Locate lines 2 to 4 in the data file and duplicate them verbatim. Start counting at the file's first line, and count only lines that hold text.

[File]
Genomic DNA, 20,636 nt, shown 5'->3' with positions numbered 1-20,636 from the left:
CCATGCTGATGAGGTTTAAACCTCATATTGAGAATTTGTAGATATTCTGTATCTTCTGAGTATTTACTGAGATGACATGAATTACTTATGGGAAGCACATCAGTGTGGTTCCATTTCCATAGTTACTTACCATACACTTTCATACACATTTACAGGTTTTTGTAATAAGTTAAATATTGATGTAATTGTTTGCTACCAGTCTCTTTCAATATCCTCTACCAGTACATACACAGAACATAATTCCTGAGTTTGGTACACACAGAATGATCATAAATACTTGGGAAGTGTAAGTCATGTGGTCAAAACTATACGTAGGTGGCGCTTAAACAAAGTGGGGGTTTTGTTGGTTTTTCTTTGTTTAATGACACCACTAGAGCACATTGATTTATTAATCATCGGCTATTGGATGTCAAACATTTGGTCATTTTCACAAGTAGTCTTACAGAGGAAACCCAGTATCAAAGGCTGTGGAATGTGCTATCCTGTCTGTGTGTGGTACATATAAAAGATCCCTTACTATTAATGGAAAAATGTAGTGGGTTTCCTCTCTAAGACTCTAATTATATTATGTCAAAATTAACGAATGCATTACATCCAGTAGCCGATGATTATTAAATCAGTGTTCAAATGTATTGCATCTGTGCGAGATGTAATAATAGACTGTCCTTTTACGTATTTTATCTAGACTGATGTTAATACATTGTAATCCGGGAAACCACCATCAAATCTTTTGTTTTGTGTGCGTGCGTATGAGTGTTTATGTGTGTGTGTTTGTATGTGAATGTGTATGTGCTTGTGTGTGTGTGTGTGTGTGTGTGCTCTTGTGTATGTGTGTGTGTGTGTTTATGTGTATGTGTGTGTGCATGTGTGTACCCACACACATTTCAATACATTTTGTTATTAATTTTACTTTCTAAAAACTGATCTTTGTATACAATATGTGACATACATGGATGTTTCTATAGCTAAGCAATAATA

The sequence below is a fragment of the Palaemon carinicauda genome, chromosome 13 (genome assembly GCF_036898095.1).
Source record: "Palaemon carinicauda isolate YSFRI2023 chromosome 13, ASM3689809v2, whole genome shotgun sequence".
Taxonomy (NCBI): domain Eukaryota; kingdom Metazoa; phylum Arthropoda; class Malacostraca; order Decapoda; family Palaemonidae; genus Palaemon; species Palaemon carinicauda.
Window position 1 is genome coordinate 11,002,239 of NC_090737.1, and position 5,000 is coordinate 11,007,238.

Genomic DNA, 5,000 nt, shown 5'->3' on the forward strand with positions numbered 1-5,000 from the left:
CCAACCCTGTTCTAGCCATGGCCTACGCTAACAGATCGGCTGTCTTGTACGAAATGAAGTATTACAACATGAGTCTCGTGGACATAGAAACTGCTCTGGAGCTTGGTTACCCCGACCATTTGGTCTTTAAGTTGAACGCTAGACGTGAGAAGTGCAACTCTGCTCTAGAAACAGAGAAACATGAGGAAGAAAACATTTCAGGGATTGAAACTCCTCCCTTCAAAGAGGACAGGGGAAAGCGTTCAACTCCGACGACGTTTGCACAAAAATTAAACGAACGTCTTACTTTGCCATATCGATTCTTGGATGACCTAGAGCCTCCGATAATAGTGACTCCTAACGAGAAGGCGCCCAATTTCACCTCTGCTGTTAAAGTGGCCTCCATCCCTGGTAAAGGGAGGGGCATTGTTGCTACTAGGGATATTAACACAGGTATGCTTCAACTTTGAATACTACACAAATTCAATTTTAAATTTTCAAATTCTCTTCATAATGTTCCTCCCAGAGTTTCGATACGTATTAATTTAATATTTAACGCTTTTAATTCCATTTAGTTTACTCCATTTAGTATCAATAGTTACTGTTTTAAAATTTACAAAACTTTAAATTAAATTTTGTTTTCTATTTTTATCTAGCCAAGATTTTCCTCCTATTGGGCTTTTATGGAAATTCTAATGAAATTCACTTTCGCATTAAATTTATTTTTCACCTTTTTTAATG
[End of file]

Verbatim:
CCATGCTGATGAGGTTTAAACCTCATATTGAGAATTTGTAGATATTCTGTATCTTCTGAGTATTTACTGAGATGACATGAATTACTTATGGGAAGCACATCAGTGTGGTTCCATTTCCATAGTTACTTACCATACACTTTCATACACATTTACAGGTTTTTGTAATAAGTTAAATATTGATGTAATTGTTTGCTACCAGTCTCTTTCAATATCCTCTACCAGTACATACACAGAACATAATTCCTGAGTTTGGTACACACAGAATGATCATAAATACTTGGGAAGTGTAAGTCATGTGGTCAAAACTATACGTAGGTGGCGCTTAAACAAAGTGGGGGTTTTGTTGGTTTTTCTTTGTTTAATGACACCACTAGAGCACATTGATTTATTAATCATCGGCTATTGGATGTCAAACATTTGGTCATTTTCACAAGTAGTCTTACAGAGGAAACCCAGTATCAAAGGCTGTGGAATGTGCTATCCTGTCTGTGTGTGGTACATATAAAAGATCCCTTACTATTAATGGAAAAATGTAGTGGGTTTCCTCTCTAAGACTCTAATTATATTATGTCAAAATTAACGAATGCATTACATCCAGTAGCCGATGATTATTAAATCAGTGTTCAAATGTATTGCATCTGTGCGAGATGTAATAATAGACTGTCCTTTTACGTATTTTATCTAGACTGATGTTAATACATTGTAATCCGGGAAACCACCATCAAATCTTTTGTTTTGTGTGCGTGCGTATGAGTGTTTATGTGTGTGTGTTTGTATGTGAATGTGTATGTGCTTGTGTGTGTGTGTGTGTGTGTGTGCTCTTGTGTATGTGTGTGTGTGTGTTTATGTGTATGTGTGTGTGCATGTGTGTACCCACACACATTTCAATACATTTTGTTATTAATTTTACTTTCTAAAAACTGATCTTTGTATACAATATGTGACATACATGGATGTTTCTATAGCTAAGCAATAATA

The sequence below is a fragment of the Palaemon carinicauda genome, chromosome 13 (genome assembly GCF_036898095.1).
Source record: "Palaemon carinicauda isolate YSFRI2023 chromosome 13, ASM3689809v2, whole genome shotgun sequence".